8 of 8 people found the following review helpful
on 16 April 2006
Fight Club is a stunning and brilliant film about the mind-numbing meaninglessness that traps so many in our consumerist society. The unnamed central character, played by Edward Norton, is looking for a way to escape, and that's when he meets Tyler Durden (Brad Pitt) who, amongst other things, introduces him to the simple joys of fighting. Through the Fight Club they establish, he is able to feel alive again, but there is a lot more to Tyler than meets the eye... Superbly shot and directed, with excellent performances from all the main actors (particularly Pitt, Norton and Helena Bonham Carter), this atmospheric and psychological film is one of the best things to come out of Hollywood in recent years.
5 of 5 people found the following review helpful
on 11 March 2002
Anyone who has said that they guessed the ending to Fight Club is talking complete rubbish - not just because it twists the storyline into a 180 degree turn, but because it is so completely unpredictable.
Fight Club is in a class of its own. It develops a psychological boundary that is both impressive and, frankly, quite brilliant. Not only does it provoke modern society, but also screams out a message that is seemingly determined to grab the viewer by the scruff of the neck shouting "grow up!"
The film centres around a character called Jack, an insomniac who becomes extremely bored of his life of routine and predictability. That is, until he meets Tyler Durden - a man with a very surreal and twisted outlook on life who introduces Jack to his philosophy on life, with both funny and shocking results.
Fight Club is a film that deliberately laughs in the face of seriousness and as a result, is a film you'll either hate or love. Personally, my outlook on the film was definitely the latter!
32 of 35 people found the following review helpful
Fight Club, in my book the ultimate bloke film. Last week, we were given Heat on BD and this week we have Fight club - Xmas has come early! I'm not supposed to talk about it but...
David Fincher has a pretty healthy looking portfolio under his belt (Alien 3; Seven; Panic Room; Benjamin Button for a start) but this is at the top of the list for me as his best. Top knotch cast topped only by the quirky, strange and damn right clever storyline. Follow the dull life of a John Doe as he seeks to find out more about himself by...I can't say in case people reading this haven't seen it, but lets say by making soap for now. Suffice to say, it's one of my favourite movies ever and shouldn't be missed. There is no way that as a viewer you will be able to take in everything that happens in a single watch. You'll pick up something extra that you didn't notice last time around, each viewing. Did I he really just say that? Did I just see that???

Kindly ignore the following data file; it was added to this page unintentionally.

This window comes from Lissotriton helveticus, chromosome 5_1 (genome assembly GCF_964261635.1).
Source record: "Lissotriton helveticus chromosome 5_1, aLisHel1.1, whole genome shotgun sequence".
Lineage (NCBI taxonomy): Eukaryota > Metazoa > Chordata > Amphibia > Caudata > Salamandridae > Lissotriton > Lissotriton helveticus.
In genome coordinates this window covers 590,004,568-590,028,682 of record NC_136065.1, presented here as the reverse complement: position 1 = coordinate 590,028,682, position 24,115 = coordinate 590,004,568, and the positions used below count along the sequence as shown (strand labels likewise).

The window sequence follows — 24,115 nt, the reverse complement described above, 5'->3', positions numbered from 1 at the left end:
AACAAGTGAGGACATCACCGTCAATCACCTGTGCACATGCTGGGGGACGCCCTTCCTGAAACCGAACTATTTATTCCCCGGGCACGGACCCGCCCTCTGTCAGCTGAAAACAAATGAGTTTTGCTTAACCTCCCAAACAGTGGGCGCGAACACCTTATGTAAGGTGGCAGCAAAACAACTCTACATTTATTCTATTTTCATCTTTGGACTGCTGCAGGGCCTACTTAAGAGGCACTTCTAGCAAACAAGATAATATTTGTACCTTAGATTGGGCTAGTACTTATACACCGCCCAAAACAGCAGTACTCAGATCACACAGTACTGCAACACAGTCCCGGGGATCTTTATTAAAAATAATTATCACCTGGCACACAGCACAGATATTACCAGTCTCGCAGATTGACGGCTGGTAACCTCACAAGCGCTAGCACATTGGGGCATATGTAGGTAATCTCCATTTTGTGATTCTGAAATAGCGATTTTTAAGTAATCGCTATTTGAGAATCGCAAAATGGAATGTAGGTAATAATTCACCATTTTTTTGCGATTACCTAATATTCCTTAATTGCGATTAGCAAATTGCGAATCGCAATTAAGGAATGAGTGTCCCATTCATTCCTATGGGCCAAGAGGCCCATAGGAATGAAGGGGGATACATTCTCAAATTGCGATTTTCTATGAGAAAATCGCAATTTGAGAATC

Transfer is great, amazing levels of dark. We have grain in places if you have a hang-up on that but it is rare.
*** WARNING ***: The ultimate frightener ever appears on this BD the moment you put the disk in (I'm stunned they even got permission to do it!). I suffered a heart attack and therefore am not going to give away what it is - why should others not go through the same as me! I laugh now, but at the time I started to cry.
The packaging says that it's English only, however on the disk we have
Languages: English DTS Master; English 2.0 DD; Spanish Latino DD; French DTS; Portuguese DD
Subs: English; Spanish Latino; French; Portugese; Danish; Finnish; Dutch; Norwegian; Swedish; Mandarin (Traditional)
21 of 23 people found the following review helpful
on 22 March 2007
I've never commented on other reviewers comments as they are personal opinions, but some reviewers of this DVD made such silly statements I felt compelled - it is very much an original piece of work. The fact that it's influenced so many others (and lost it's identity) doesn't diminish it's relevance, it underscores it. And the theme's are even more relevant today - consumerism is at an all-time high. This movie was made in a slump - just listen to Tyler Durden ranting about our generation not having a defining war. That's changed since 9/11, but the feeling of alienation/isolation/boredom through constant consumerist-orientated attacks (adverts) is even felt by soldiers... think of the difference between Apocalypse Now and Jarhead... or Full Metal Jacket and Buffallo Soldiers... Fight Club will be relevant as long as we place such heavy importance on purchase power, and it'll always be a classic. At least until the credit records return to zero...